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Five Football Movies Based on True Stories You Can Watch on Netflix
Netflix offers many football movies based on true stories that are inspirational and heartwarming, while others can be hilariously amusing.
Remember the Titans is an outstanding film that shows redemption and reminds audiences that hard work always pays off. Other good films include Rudy and the sports comedy The Waterboy.
Sports movies span many genres, from iconic football films (Remember the Titans and Rudy) to comical comedies that play off of sports (such as Invincible), inspirational tearjerkers that tug at your heartstrings, and tear-jerking heartbreakers; but nothing quite beats true stories set within a sport for getting adrenaline pumping!
Home Team from Happy Madison’s stable of films certainly doesn’t disappoint in that respect. Based on Sean Payton, former New Orleans Saints head coach who became embroiled in the Bountygate scandal and was suspended from football, Home Team details his return home after serving his suspension – taking on coaching duties for his son’s sixth-grade football team back home.
Kevin James plays Payton and seems to be channeling his best Michael Jordan impression for this role, yet is also an experienced actor capable of carrying the film all on his own.
Tait Blum of Shooter fame and Apple+’s For All Mankind fame is just one of many rising stars to appear in this film, joining veteran actors Jacob Perez and Maxwell Simkins – as well as Bill Cowher, an accomplished professional athlete and television analyst whose long career includes both roles.
Remember the Titans
Remember the Titans is a true tale of racial integration in high school football, taking place in Alexandria, Virginia’s T. C. Williams High School in 1971. At first, it wasn’t easy for black and white players to coexist on one team despite differences, but Coach Herman Boone showed that anything was possible given enough hard work from everyone involved. This movie depicts this remarkable tale.
The film also showcases how racial prejudice can obstruct sports success. People make assumptions based on skin color that lead to prejudice and unfairness; for instance, referees can be biased and some restaurants wouldn’t serve the football team due to race discrimination.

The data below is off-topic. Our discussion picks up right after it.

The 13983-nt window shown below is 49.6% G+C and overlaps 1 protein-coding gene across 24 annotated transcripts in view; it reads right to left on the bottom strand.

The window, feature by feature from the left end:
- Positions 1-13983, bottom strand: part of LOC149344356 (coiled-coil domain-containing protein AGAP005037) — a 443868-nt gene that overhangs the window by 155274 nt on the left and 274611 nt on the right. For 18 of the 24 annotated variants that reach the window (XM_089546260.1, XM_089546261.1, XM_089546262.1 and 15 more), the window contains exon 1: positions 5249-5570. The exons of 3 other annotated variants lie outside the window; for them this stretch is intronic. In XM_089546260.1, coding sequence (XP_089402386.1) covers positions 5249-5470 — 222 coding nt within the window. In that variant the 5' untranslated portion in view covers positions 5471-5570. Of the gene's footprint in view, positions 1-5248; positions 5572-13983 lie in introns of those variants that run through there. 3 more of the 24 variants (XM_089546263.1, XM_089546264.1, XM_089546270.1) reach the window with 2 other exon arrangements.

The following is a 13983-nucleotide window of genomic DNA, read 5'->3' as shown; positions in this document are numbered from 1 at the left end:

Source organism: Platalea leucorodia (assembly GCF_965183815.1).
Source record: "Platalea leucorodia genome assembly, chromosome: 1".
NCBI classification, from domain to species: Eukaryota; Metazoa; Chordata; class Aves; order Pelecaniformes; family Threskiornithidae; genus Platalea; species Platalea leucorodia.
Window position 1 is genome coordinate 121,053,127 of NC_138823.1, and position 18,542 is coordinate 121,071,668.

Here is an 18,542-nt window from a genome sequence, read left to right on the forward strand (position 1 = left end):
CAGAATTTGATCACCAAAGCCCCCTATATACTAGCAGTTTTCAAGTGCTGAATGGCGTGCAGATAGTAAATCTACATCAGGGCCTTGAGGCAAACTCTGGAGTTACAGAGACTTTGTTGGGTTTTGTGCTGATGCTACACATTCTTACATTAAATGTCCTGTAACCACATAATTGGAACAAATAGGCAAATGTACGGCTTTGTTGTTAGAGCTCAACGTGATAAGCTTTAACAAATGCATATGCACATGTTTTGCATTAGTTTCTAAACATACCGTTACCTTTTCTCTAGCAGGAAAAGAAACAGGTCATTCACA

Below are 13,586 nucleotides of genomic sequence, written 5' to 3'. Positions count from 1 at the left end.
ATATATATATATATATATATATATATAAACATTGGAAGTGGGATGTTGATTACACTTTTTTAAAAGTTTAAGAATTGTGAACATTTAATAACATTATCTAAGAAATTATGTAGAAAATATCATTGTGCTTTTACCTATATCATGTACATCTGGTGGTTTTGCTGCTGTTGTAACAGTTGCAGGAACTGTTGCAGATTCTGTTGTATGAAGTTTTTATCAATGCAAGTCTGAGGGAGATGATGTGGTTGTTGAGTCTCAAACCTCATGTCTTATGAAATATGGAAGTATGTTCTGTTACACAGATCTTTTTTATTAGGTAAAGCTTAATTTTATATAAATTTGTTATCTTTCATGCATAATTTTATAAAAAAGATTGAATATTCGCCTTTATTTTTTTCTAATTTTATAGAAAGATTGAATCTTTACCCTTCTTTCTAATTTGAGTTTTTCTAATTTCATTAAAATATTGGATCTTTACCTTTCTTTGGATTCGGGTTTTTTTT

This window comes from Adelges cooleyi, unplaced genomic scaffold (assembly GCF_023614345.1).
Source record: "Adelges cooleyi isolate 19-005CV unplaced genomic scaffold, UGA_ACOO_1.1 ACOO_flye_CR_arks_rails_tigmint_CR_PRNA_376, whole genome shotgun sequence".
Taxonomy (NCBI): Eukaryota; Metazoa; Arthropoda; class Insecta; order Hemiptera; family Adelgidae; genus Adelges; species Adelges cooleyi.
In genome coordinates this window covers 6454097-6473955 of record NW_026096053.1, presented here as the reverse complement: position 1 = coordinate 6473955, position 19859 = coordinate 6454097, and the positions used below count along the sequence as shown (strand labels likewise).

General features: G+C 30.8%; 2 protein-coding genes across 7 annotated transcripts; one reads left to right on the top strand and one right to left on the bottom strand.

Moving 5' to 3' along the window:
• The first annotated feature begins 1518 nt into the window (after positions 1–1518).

Spencer Paysinger stars as Brandon Burlsworth in All-American, another hit Netflix film inspired by real events. This moving tale tells of an inspiring football player who was told he would never divide 1 but refused to give up his dream of becoming one despite opposition from others.
Instead, he worked tirelessly on improving his strength and skills until finally becoming an All-American himself! This inspiring tale should inspire anyone who appreciates football while admiring an ordinary person with extraordinary courage!
Blame Rocky movies for inspiring sports dramas being so enduring; yet inspiring sports dramas continue. Although The Longshots recycles an old plot, the movie does deliver some good acting and humor as well as show great depth. All ages will find much enjoyment in watching this one!
The film takes place in an impoverished town where an underdog girl finds comfort through football. Her hard work pays off and inspires an entire community – an unforgettable tale about sports’ power to change lives, never giving up your dreams, and never giving in. Starring Ice Cube, Keke Palmer, and Tasha Smith and is directed by former Limp Bizkit frontman Fred Durst.
This movie serves as an excellent family sports movie that doesn’t take itself too seriously while teaching us that anything can be accomplished if we put our minds to it. A must-watch for any fan of sports or movies!
This endearing movie follows Brandon Burlsworth’s true story as a Division I football team is told he cannot make their roster. Instead of giving up and giving up trying hard at his craft, he worked hard and eventually joined the University of Arkansas football team as a walk-on player – an amazing story! This is a fantastic movie to share with children who enjoy watching sports movies together!